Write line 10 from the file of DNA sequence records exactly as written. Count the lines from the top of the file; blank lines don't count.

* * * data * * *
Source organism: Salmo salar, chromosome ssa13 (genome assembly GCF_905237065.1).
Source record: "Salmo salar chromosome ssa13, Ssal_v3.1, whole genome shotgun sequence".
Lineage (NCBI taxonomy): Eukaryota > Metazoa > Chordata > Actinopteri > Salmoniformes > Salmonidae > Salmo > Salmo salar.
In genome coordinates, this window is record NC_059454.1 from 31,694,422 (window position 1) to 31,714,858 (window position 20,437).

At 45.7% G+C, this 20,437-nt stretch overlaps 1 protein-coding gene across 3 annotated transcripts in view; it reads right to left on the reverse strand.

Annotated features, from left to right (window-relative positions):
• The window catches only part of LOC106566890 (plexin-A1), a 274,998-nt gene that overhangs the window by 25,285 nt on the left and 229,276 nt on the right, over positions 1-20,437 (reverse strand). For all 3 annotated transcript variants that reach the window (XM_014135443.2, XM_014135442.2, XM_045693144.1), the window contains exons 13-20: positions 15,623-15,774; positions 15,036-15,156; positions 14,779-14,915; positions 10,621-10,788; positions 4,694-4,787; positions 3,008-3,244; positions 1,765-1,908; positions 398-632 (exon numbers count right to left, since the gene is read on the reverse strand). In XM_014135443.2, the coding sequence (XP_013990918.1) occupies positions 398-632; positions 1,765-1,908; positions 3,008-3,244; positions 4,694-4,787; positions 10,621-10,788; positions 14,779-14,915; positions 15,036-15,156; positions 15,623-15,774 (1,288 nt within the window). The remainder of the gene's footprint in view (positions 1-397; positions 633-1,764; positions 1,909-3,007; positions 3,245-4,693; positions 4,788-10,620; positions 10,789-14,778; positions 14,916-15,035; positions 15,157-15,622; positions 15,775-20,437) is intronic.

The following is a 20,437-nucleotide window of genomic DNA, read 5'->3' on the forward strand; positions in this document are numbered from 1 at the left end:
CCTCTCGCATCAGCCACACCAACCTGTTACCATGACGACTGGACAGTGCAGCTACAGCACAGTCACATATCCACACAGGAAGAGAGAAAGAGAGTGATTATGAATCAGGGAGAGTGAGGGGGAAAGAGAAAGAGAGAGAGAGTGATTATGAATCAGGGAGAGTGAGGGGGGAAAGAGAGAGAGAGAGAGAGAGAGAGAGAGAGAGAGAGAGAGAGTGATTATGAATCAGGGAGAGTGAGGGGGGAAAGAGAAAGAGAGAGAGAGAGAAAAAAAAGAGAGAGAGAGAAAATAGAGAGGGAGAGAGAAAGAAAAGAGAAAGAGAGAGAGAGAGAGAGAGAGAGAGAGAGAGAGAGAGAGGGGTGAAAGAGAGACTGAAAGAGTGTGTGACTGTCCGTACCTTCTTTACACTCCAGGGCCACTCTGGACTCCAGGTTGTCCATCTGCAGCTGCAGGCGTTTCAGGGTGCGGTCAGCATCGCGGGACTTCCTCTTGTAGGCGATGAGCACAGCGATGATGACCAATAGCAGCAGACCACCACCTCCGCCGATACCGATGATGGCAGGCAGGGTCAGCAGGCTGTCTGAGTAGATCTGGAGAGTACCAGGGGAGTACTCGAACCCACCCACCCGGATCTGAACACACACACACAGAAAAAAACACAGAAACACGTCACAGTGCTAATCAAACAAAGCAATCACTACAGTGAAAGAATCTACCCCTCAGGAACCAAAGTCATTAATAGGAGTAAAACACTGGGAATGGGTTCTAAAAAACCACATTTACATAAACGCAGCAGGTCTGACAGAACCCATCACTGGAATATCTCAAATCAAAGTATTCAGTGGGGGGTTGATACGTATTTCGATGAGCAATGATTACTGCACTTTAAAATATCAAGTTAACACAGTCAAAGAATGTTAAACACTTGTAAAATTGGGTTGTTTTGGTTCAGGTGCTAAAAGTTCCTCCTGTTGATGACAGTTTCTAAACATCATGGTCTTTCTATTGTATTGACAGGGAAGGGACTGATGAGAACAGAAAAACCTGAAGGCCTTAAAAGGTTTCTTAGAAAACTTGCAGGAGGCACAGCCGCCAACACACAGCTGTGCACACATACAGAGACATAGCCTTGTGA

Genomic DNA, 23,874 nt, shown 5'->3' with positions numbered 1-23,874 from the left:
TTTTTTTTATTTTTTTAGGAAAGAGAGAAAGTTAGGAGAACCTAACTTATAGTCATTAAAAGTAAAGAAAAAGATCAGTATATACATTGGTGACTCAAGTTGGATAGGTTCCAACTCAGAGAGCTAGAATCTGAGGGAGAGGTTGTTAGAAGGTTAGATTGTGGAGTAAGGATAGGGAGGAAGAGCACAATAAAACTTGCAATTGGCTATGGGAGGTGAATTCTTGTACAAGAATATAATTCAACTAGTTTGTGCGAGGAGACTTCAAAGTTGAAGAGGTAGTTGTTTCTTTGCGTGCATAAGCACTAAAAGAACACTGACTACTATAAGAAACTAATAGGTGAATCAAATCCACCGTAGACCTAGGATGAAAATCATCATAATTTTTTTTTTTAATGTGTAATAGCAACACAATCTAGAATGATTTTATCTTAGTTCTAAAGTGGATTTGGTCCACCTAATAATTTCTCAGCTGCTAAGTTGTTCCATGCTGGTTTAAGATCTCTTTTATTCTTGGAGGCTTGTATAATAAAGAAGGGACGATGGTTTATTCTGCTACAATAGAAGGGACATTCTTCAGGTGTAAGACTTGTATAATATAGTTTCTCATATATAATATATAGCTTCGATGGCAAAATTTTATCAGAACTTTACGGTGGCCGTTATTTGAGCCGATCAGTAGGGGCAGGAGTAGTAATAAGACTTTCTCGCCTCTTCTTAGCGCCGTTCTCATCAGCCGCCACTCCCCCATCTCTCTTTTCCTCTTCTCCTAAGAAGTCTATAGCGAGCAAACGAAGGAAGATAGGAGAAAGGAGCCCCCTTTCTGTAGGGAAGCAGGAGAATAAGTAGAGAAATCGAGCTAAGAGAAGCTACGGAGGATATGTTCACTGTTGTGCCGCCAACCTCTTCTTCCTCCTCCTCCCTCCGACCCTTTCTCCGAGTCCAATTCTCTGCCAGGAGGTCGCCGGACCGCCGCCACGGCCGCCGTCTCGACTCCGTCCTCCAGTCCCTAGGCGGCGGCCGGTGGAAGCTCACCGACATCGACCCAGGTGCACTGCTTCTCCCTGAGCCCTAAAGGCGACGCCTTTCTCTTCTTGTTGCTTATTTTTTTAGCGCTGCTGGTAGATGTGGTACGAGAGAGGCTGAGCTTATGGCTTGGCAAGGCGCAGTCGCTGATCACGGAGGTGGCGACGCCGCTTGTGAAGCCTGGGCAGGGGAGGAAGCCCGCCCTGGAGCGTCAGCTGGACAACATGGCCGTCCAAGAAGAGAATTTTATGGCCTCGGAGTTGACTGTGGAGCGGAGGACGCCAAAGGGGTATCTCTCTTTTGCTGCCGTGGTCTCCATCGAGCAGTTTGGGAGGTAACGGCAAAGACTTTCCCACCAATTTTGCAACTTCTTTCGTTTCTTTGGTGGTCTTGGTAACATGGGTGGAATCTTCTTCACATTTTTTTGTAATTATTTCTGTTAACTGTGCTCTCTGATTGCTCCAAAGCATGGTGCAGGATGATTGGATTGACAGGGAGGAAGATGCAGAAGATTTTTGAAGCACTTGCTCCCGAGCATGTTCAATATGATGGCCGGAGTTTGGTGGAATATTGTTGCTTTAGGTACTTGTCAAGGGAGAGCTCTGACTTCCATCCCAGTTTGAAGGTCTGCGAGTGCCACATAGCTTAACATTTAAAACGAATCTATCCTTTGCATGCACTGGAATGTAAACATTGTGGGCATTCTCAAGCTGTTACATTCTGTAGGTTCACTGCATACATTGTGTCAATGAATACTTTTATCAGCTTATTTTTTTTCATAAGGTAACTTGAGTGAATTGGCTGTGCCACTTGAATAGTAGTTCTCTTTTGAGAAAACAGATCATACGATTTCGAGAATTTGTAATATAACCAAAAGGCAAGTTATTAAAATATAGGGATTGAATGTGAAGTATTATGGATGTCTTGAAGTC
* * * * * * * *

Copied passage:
Genomic DNA, 23,874 nt, shown 5'->3' with positions numbered 1-23,874 from the left: